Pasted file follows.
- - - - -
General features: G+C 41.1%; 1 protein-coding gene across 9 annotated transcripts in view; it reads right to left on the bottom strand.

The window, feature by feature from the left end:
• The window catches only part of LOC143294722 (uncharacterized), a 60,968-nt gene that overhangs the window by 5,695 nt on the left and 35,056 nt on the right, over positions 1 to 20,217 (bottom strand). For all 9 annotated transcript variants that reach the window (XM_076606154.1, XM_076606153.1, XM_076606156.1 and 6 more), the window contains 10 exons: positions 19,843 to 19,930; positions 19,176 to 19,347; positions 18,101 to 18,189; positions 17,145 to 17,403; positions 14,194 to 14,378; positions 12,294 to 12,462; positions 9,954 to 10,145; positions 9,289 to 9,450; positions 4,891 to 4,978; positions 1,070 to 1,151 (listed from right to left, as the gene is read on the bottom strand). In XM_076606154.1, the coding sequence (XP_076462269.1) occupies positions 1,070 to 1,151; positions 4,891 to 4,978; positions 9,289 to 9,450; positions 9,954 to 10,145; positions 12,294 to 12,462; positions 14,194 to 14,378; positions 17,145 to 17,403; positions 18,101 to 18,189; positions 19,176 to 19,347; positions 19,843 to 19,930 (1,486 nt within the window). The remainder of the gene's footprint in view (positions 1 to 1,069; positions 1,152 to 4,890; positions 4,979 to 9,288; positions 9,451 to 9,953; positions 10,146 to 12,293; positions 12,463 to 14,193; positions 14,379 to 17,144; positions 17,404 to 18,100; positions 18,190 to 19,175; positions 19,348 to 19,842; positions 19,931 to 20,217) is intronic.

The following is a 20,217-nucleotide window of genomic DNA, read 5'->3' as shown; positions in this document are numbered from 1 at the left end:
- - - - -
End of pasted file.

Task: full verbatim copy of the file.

General features: G+C 41.1%; 1 protein-coding gene across 9 annotated transcripts in view; it reads right to left on the bottom strand.

The window, feature by feature from the left end:
• The window catches only part of LOC143294722 (uncharacterized), a 60,968-nt gene that overhangs the window by 5,695 nt on the left and 35,056 nt on the right, over positions 1 to 20,217 (bottom strand). For all 9 annotated transcript variants that reach the window (XM_076606154.1, XM_076606153.1, XM_076606156.1 and 6 more), the window contains 10 exons: positions 19,843 to 19,930; positions 19,176 to 19,347; positions 18,101 to 18,189; positions 17,145 to 17,403; positions 14,194 to 14,378; positions 12,294 to 12,462; positions 9,954 to 10,145; positions 9,289 to 9,450; positions 4,891 to 4,978; positions 1,070 to 1,151 (listed from right to left, as the gene is read on the bottom strand). In XM_076606154.1, the coding sequence (XP_076462269.1) occupies positions 1,070 to 1,151; positions 4,891 to 4,978; positions 9,289 to 9,450; positions 9,954 to 10,145; positions 12,294 to 12,462; positions 14,194 to 14,378; positions 17,145 to 17,403; positions 18,101 to 18,189; positions 19,176 to 19,347; positions 19,843 to 19,930 (1,486 nt within the window). The remainder of the gene's footprint in view (positions 1 to 1,069; positions 1,152 to 4,890; positions 4,979 to 9,288; positions 9,451 to 9,953; positions 10,146 to 12,293; positions 12,463 to 14,193; positions 14,379 to 17,144; positions 17,404 to 18,100; positions 18,190 to 19,175; positions 19,348 to 19,842; positions 19,931 to 20,217) is intronic.

The following is a 20,217-nucleotide window of genomic DNA, read 5'->3' as shown; positions in this document are numbered from 1 at the left end: